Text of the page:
Chocolate cake is hardly in tune with the January zeitgeist of post-Christmas-indulgence detox. But you have to be very careful with this clean living stuff, you could easily do yourself a terrific injury. Like dying of boredom what with all that salad and steamed fish. And that’s why chocolate cake to the rescue.
Yes it would have been more appropriate to post this in December, but I only got to taste this chocolate cake over Christmas when my 75-year-old aunt (I think of her as the Mary Berry of Pretoria) whipped it up. It’s rich, thanks to four egg yolks; has a lovely light crumbly texture, thanks to four egg whites whisked to stiff peaks. But above all it is moist, thanks to the oil it contains.
Dry sponge cake is a bit of a horror for me, and this one certainly isn’t. My aunt just schmeared it with tinned caramel (aka cooked condensed milk), which was fabulous. It really doesn’t need anything else, but in case you want to go the icing route, I’m also giving you a recipe for a gorgeous chocolate buttercream icing that contains no less than half a cup of 70% cocoa chocolate. Here’s to a 2018 filled with joy, peace and fabulous things to eat!
All you need is…
For the chocolate cake
⅓ cup cocoa
¾ cup boiling water
1¾ cups cake flour
1½ cups sugar
3 tsp baking powder
½ cup neutral cooking oil like canola
4 extra large free range eggs, separated
½ cup lukewarm water
For the chocolate buttercream icing
1 x 100g stick of lightly salted butter (I used Lurpak), at room temperature so it is relatively soft
1½ cups icing sugar
3 heaped tbs cocoa
1 tsp vanilla extract
½ cup (70g) chopped 70% cocoa chocolate (I used Lindt), melted and cooled a bit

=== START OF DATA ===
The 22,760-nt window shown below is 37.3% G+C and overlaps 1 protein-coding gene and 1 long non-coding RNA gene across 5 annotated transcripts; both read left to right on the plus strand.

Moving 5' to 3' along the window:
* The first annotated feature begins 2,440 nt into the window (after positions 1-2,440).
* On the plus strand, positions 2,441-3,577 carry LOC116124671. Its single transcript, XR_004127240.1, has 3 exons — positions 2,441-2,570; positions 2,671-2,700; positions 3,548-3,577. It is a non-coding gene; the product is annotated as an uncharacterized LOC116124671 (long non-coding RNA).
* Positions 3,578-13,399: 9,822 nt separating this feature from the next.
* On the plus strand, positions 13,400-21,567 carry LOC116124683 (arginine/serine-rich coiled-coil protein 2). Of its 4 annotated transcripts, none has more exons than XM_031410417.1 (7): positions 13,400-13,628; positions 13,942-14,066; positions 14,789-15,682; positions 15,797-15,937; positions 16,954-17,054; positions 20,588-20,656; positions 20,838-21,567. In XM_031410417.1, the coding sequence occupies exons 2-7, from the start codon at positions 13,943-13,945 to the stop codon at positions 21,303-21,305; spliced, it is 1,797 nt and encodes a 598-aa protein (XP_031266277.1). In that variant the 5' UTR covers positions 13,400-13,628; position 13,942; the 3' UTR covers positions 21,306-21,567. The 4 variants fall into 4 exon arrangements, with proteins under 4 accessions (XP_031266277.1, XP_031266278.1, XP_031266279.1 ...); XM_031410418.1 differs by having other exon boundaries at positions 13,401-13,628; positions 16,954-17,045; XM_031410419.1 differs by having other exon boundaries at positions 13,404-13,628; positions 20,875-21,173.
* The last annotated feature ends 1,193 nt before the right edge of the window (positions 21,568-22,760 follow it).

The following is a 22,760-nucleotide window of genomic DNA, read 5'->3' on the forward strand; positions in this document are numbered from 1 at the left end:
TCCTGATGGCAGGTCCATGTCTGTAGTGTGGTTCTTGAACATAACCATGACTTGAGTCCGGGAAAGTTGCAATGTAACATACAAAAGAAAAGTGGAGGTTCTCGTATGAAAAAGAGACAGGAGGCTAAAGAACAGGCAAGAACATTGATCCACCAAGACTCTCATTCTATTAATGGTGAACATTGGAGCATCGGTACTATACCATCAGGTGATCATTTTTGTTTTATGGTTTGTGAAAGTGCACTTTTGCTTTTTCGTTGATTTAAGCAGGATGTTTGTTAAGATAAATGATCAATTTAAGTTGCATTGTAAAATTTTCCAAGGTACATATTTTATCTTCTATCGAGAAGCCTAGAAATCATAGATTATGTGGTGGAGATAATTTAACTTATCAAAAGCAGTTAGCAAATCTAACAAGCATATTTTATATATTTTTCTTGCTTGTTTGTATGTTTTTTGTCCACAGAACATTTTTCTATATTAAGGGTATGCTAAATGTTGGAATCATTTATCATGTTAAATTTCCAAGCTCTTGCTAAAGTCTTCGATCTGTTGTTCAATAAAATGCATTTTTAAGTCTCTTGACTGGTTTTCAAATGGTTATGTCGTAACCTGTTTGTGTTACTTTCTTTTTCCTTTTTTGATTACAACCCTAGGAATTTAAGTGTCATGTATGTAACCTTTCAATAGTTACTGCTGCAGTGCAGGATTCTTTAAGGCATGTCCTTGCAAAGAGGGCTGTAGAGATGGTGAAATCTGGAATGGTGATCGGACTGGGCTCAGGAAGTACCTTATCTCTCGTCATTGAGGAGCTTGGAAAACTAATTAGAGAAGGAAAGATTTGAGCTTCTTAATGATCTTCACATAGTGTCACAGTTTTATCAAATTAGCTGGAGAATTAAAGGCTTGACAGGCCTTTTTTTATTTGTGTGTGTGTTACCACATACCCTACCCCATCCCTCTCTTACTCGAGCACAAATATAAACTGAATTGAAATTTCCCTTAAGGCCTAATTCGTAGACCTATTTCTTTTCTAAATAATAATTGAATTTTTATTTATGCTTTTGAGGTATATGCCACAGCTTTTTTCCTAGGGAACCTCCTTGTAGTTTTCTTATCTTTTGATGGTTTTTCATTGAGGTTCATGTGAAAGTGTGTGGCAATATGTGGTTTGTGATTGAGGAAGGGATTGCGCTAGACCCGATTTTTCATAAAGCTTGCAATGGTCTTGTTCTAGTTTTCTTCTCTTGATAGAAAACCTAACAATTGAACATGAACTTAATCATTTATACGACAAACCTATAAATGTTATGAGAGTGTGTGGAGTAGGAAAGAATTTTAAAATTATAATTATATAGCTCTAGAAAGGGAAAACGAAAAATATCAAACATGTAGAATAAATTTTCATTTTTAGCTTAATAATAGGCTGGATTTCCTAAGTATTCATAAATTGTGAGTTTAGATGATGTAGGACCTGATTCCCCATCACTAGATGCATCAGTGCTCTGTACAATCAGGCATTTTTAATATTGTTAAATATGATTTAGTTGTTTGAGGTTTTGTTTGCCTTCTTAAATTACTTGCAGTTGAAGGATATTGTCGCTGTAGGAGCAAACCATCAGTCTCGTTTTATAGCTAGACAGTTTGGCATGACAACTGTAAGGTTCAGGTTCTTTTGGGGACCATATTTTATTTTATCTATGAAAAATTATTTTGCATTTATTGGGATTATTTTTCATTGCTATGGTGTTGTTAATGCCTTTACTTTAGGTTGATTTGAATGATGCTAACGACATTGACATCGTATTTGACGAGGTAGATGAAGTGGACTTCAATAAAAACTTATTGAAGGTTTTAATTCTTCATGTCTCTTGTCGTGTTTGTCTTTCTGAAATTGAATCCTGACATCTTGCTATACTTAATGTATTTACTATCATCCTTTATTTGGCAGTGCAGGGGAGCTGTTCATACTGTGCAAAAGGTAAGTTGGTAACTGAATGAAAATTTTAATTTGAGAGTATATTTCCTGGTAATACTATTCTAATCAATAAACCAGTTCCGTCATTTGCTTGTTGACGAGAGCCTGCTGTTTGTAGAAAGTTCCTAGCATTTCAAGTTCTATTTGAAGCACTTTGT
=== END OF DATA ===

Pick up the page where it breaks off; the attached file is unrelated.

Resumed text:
milk or cream to loosen the mixture
To make the chocolate cake: Preheat your oven to 180 degrees Celsius (this is the temperature for the normal setting, not thermo fan). Prepare two 20cm springform cake tins by lining the bottoms with baking paper circles cut out to fit the bottoms exactly then spray the entire pan with non-stick cooking/baking spray.
Pour the ¾ cup boiling water onto the cocoa and stir to dissolve. Set aside to cool down. Pour the sugar into a large mixing bowl and sift in the flour and baking powder. Make an indent in the middle of this flour mix and pour in the cocoa and water mixture, the oil, the four egg yolks and the ½ cup of lukewarm water. Mix well with a handheld electric mixer or a large balloon whisk.
In a large clean stainless steel or glass bowl whisk the four egg whites until they are fluffy and hold a stiff peak. Use a large metal spoon to gently fold the egg whites into the chocolate batter. Take care when you do this, you want to retain as much air as possible. Divide between the prepared cake tins and bake for 25 minutes. Do NOT open the oven before 25 minutes have passed. At this point you can test it by inserting a thin skewer. If it comes out clean, the cake is done.
To make the chocolate buttercream icing: Cut the butter into small blocks and sift in the cocoa and icing. Use an electric whisk to cream together the butter, icing sugar and cocoa. (It will initially look very dry, but just keep on going.) Once it is creamy, add the vanilla paste and the cooled melted chocolate and continue whisking. Loosen then icing a bit as needed with 3-4 tablespoons of milk or butter. Keep at it and this buttercream icing will become light, fluffy, smooth and ultra creamy. Perfect for spreading onto this moist oil chocolate cake. Obviously the cake needs to be cool before it gets iced!
- Melt a few tablespoons of apricot jam and paint the sponges with that before you pile on the chocolate buttercream icing. A tablespoon of brandy added to the jam doesn’t hurt either.
- Do the same with lovely cherry jam instead of apricot jam. Then pile fresh or bottled cherries high on top of the iced cake.
- Do a quick take on a sort of Black Forest by whipping some cream with castor sugar and a generous drop of kirsch if you’re so inclined. Splodge it thickly onto the chocolate sponge bases, then top with fresh berries like blackcurrants, raspberries and sliced strawberries. If you prefer you can macerate the berries in a spoonful or two of sugar and a splash of kirsch so you have a lovely boozy-berry sauciness to drizzle over the cream as well!